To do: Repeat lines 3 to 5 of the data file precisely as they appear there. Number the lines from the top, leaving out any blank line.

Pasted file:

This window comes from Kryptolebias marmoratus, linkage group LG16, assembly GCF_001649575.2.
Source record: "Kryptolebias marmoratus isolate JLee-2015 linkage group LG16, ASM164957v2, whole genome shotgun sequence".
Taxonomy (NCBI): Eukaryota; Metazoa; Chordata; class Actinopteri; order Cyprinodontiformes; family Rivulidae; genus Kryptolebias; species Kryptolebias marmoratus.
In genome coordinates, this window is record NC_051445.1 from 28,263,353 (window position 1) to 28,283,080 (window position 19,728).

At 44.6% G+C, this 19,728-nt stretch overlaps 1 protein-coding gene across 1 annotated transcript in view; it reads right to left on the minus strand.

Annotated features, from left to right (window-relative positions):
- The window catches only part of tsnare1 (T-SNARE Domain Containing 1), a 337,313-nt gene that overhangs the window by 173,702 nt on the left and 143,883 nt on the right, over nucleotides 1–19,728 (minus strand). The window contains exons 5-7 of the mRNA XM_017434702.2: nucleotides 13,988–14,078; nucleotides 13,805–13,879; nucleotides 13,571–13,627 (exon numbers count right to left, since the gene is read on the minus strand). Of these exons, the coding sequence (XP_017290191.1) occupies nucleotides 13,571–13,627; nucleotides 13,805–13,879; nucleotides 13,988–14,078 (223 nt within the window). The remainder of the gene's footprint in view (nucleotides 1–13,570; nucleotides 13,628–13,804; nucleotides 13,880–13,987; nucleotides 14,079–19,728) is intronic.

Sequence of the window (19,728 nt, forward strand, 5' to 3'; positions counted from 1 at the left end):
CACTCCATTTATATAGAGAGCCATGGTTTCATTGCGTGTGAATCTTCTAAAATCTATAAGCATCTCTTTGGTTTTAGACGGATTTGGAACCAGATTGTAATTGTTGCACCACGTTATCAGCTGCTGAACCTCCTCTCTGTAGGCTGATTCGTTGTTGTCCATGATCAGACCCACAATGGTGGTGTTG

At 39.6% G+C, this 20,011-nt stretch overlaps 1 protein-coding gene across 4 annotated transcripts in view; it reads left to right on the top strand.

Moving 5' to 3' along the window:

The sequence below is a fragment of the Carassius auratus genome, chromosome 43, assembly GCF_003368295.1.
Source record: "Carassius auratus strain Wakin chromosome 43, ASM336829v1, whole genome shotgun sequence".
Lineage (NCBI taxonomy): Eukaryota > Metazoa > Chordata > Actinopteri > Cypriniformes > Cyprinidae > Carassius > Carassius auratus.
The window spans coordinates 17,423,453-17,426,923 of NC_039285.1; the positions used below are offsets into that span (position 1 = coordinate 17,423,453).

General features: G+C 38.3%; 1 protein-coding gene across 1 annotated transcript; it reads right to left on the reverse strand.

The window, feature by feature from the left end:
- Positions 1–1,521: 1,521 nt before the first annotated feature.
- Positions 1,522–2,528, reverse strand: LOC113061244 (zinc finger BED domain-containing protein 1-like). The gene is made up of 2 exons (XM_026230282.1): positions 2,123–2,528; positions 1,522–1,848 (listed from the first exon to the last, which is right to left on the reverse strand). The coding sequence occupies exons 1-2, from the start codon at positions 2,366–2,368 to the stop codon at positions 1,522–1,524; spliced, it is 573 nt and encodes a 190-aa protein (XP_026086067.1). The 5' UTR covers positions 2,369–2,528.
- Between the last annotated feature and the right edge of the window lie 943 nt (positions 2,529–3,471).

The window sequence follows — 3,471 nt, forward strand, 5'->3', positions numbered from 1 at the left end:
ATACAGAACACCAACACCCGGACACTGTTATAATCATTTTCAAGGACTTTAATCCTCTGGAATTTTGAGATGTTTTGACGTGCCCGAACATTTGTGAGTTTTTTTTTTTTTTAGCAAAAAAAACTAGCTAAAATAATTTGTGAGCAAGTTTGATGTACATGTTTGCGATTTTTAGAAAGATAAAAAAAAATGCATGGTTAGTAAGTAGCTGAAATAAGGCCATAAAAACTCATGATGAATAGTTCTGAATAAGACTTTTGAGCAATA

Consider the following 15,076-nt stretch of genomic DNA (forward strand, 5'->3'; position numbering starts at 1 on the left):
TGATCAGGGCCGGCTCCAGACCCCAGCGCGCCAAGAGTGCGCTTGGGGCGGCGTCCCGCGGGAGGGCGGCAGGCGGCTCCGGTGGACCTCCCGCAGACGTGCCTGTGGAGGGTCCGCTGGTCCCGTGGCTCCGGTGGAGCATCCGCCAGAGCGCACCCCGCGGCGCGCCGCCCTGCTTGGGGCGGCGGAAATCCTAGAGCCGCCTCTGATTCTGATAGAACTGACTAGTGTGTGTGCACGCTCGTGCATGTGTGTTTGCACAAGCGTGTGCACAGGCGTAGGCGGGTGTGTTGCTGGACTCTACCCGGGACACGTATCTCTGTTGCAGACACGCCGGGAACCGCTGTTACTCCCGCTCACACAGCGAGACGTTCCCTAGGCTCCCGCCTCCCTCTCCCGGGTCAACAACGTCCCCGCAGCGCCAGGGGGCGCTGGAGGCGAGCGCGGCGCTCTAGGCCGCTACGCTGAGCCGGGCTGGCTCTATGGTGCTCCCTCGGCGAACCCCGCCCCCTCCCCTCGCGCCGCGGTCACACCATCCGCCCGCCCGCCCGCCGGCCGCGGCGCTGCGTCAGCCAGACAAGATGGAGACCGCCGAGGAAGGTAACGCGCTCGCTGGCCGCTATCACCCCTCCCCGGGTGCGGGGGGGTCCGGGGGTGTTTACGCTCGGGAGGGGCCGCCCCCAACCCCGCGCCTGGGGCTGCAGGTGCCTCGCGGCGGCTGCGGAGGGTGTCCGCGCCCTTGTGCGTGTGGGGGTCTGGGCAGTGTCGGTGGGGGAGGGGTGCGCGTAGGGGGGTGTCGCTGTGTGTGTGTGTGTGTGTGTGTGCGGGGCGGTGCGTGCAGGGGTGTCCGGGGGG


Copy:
Taxonomy (NCBI): Eukaryota; Metazoa; Chordata; class Actinopteri; order Cyprinodontiformes; family Rivulidae; genus Kryptolebias; species Kryptolebias marmoratus.
In genome coordinates, this window is record NC_051445.1 from 28,263,353 (window position 1) to 28,283,080 (window position 19,728).

At 44.6% G+C, this 19,728-nt stretch overlaps 1 protein-coding gene across 1 annotated transcript in view; it reads right to left on the minus strand.